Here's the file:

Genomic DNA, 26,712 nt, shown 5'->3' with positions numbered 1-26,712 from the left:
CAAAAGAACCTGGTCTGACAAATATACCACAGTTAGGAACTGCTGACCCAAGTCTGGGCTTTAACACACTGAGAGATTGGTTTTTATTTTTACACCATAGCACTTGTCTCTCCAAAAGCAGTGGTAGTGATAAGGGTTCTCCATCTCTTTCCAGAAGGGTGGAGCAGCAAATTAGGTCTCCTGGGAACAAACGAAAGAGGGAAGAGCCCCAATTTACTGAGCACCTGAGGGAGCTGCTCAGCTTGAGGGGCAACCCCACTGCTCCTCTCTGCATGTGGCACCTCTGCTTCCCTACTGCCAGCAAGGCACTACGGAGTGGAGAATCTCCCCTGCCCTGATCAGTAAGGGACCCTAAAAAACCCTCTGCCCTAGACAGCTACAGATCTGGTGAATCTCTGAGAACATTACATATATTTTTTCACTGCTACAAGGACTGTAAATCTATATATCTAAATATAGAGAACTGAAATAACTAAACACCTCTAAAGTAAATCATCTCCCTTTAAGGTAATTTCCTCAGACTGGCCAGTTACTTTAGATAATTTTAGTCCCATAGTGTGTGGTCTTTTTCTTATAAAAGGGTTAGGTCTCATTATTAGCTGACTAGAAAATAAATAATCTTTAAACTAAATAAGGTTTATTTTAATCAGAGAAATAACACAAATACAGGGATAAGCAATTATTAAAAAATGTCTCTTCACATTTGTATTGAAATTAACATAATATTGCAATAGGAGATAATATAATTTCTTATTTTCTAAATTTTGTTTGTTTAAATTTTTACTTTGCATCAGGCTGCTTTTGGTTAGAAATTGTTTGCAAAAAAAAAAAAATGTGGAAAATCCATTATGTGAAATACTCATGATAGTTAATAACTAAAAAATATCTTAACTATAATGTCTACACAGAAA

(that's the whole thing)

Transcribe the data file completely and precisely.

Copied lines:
Genomic DNA, 26,712 nt, shown 5'->3' with positions numbered 1-26,712 from the left:
CAAAAGAACCTGGTCTGACAAATATACCACAGTTAGGAACTGCTGACCCAAGTCTGGGCTTTAACACACTGAGAGATTGGTTTTTATTTTTACACCATAGCACTTGTCTCTCCAAAAGCAGTGGTAGTGATAAGGGTTCTCCATCTCTTTCCAGAAGGGTGGAGCAGCAAATTAGGTCTCCTGGGAACAAACGAAAGAGGGAAGAGCCCCAATTTACTGAGCACCTGAGGGAGCTGCTCAGCTTGAGGGGCAACCCCACTGCTCCTCTCTGCATGTGGCACCTCTGCTTCCCTACTGCCAGCAAGGCACTACGGAGTGGAGAATCTCCCCTGCCCTGATCAGTAAGGGACCCTAAAAAACCCTCTGCCCTAGACAGCTACAGATCTGGTGAATCTCTGAGAACATTACATATATTTTTTCACTGCTACAAGGACTGTAAATCTATATATCTAAATATAGAGAACTGAAATAACTAAACACCTCTAAAGTAAATCATCTCCCTTTAAGGTAATTTCCTCAGACTGGCCAGTTACTTTAGATAATTTTAGTCCCATAGTGTGTGGTCTTTTTCTTATAAAAGGGTTAGGTCTCATTATTAGCTGACTAGAAAATAAATAATCTTTAAACTAAATAAGGTTTATTTTAATCAGAGAAATAACACAAATACAGGGATAAGCAATTATTAAAAAATGTCTCTTCACATTTGTATTGAAATTAACATAATATTGCAATAGGAGATAATATAATTTCTTATTTTCTAAATTTTGTTTGTTTAAATTTTTACTTTGCATCAGGCTGCTTTTGGTTAGAAATTGTTTGCAAAAAAAAAAAAATGTGGAAAATCCATTATGTGAAATACTCATGATAGTTAATAACTAAAAAATATCTTAACTATAATGTCTACACAGAAA